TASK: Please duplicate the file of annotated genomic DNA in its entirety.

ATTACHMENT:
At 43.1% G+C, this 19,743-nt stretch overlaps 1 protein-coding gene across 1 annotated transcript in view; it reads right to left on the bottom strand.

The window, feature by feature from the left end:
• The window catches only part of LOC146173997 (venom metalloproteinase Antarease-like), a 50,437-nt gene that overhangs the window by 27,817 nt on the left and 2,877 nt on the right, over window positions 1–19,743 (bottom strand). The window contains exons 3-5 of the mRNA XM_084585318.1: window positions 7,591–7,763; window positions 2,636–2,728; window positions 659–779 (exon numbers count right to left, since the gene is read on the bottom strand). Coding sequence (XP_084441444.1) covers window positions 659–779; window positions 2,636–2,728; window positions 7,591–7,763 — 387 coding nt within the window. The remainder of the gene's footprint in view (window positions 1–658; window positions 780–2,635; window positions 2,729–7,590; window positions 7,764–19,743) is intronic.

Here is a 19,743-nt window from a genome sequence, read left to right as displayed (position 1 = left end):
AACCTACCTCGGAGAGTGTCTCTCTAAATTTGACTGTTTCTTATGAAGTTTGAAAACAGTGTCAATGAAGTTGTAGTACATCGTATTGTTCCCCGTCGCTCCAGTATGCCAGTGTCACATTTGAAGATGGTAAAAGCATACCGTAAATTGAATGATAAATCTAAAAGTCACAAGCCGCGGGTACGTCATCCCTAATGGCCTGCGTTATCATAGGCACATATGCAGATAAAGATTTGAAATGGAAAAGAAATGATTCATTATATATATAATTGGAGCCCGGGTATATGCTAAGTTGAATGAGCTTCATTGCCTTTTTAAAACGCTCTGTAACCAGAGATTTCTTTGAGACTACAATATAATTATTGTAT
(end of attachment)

At 43.1% G+C, this 19,743-nt stretch overlaps 1 protein-coding gene across 1 annotated transcript in view; it reads right to left on the bottom strand.

The window, feature by feature from the left end:
• The window catches only part of LOC146173997 (venom metalloproteinase Antarease-like), a 50,437-nt gene that overhangs the window by 27,817 nt on the left and 2,877 nt on the right, over window positions 1–19,743 (bottom strand). The window contains exons 3-5 of the mRNA XM_084585318.1: window positions 7,591–7,763; window positions 2,636–2,728; window positions 659–779 (exon numbers count right to left, since the gene is read on the bottom strand). Coding sequence (XP_084441444.1) covers window positions 659–779; window positions 2,636–2,728; window positions 7,591–7,763 — 387 coding nt within the window. The remainder of the gene's footprint in view (window positions 1–658; window positions 780–2,635; window positions 2,729–7,590; window positions 7,764–19,743) is intronic.

Here is a 19,743-nt window from a genome sequence, read left to right as displayed (position 1 = left end):
AACCTACCTCGGAGAGTGTCTCTCTAAATTTGACTGTTTCTTATGAAGTTTGAAAACAGTGTCAATGAAGTTGTAGTACATCGTATTGTTCCCCGTCGCTCCAGTATGCCAGTGTCACATTTGAAGATGGTAAAAGCATACCGTAAATTGAATGATAAATCTAAAAGTCACAAGCCGCGGGTACGTCATCCCTAATGGCCTGCGTTATCATAGGCACATATGCAGATAAAGATTTGAAATGGAAAAGAAATGATTCATTATATATATAATTGGAGCCCGGGTATATGCTAAGTTGAATGAGCTTCATTGCCTTTTTAAAACGCTCTGTAACCAGAGATTTCTTTGAGACTACAATATAATTATTGTAT